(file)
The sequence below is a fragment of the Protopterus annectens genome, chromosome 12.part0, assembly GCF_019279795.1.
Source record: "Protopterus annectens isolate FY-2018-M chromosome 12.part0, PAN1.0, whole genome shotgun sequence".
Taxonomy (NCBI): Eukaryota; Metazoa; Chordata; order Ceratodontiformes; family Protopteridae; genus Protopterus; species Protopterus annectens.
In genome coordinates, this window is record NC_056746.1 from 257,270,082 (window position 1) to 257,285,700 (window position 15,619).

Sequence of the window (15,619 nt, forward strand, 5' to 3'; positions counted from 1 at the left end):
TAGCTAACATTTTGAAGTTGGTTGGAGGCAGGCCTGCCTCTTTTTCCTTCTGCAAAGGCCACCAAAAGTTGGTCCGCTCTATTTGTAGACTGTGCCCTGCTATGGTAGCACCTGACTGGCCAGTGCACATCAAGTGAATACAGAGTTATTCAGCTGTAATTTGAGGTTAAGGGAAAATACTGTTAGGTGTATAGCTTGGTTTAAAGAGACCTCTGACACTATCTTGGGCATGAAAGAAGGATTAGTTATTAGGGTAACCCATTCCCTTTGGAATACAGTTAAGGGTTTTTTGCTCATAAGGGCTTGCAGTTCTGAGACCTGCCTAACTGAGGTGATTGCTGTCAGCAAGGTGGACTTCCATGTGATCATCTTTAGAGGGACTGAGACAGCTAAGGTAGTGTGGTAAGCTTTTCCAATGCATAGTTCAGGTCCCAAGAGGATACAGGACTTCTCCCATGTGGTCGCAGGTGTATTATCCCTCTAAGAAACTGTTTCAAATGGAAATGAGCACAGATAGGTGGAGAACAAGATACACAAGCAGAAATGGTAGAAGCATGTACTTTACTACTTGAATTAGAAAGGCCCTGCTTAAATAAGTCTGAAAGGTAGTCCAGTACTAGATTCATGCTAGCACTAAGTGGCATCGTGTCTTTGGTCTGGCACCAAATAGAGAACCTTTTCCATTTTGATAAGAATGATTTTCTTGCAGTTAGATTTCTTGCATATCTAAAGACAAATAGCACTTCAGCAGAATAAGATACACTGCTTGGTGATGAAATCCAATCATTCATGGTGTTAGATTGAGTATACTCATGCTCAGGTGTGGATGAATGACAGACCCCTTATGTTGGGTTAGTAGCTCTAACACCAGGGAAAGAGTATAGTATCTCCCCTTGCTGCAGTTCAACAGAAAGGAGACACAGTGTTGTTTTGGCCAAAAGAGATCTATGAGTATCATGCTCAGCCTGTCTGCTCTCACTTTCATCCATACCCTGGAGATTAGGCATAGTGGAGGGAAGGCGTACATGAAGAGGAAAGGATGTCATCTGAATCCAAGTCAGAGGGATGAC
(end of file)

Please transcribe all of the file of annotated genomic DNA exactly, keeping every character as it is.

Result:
The sequence below is a fragment of the Protopterus annectens genome, chromosome 12.part0, assembly GCF_019279795.1.
Source record: "Protopterus annectens isolate FY-2018-M chromosome 12.part0, PAN1.0, whole genome shotgun sequence".
Taxonomy (NCBI): Eukaryota; Metazoa; Chordata; order Ceratodontiformes; family Protopteridae; genus Protopterus; species Protopterus annectens.
In genome coordinates, this window is record NC_056746.1 from 257,270,082 (window position 1) to 257,285,700 (window position 15,619).

Sequence of the window (15,619 nt, forward strand, 5' to 3'; positions counted from 1 at the left end):
TAGCTAACATTTTGAAGTTGGTTGGAGGCAGGCCTGCCTCTTTTTCCTTCTGCAAAGGCCACCAAAAGTTGGTCCGCTCTATTTGTAGACTGTGCCCTGCTATGGTAGCACCTGACTGGCCAGTGCACATCAAGTGAATACAGAGTTATTCAGCTGTAATTTGAGGTTAAGGGAAAATACTGTTAGGTGTATAGCTTGGTTTAAAGAGACCTCTGACACTATCTTGGGCATGAAAGAAGGATTAGTTATTAGGGTAACCCATTCCCTTTGGAATACAGTTAAGGGTTTTTTGCTCATAAGGGCTTGCAGTTCTGAGACCTGCCTAACTGAGGTGATTGCTGTCAGCAAGGTGGACTTCCATGTGATCATCTTTAGAGGGACTGAGACAGCTAAGGTAGTGTGGTAAGCTTTTCCAATGCATAGTTCAGGTCCCAAGAGGATACAGGACTTCTCCCATGTGGTCGCAGGTGTATTATCCCTCTAAGAAACTGTTTCAAATGGAAATGAGCACAGATAGGTGGAGAACAAGATACACAAGCAGAAATGGTAGAAGCATGTACTTTACTACTTGAATTAGAAAGGCCCTGCTTAAATAAGTCTGAAAGGTAGTCCAGTACTAGATTCATGCTAGCACTAAGTGGCATCGTGTCTTTGGTCTGGCACCAAATAGAGAACCTTTTCCATTTTGATAAGAATGATTTTCTTGCAGTTAGATTTCTTGCATATCTAAAGACAAATAGCACTTCAGCAGAATAAGATACACTGCTTGGTGATGAAATCCAATCATTCATGGTGTTAGATTGAGTATACTCATGCTCAGGTGTGGATGAATGACAGACCCCTTATGTTGGGTTAGTAGCTCTAACACCAGGGAAAGAGTATAGTATCTCCCCTTGCTGCAGTTCAACAGAAAGGAGACACAGTGTTGTTTTGGCCAAAAGAGATCTATGAGTATCATGCTCAGCCTGTCTGCTCTCACTTTCATCCATACCCTGGAGATTAGGCATAGTGGAGGGAAGGCGTACATGAAGAGGAAAGGATGTCATCTGAATCCAAGTCAGAGGGATGAC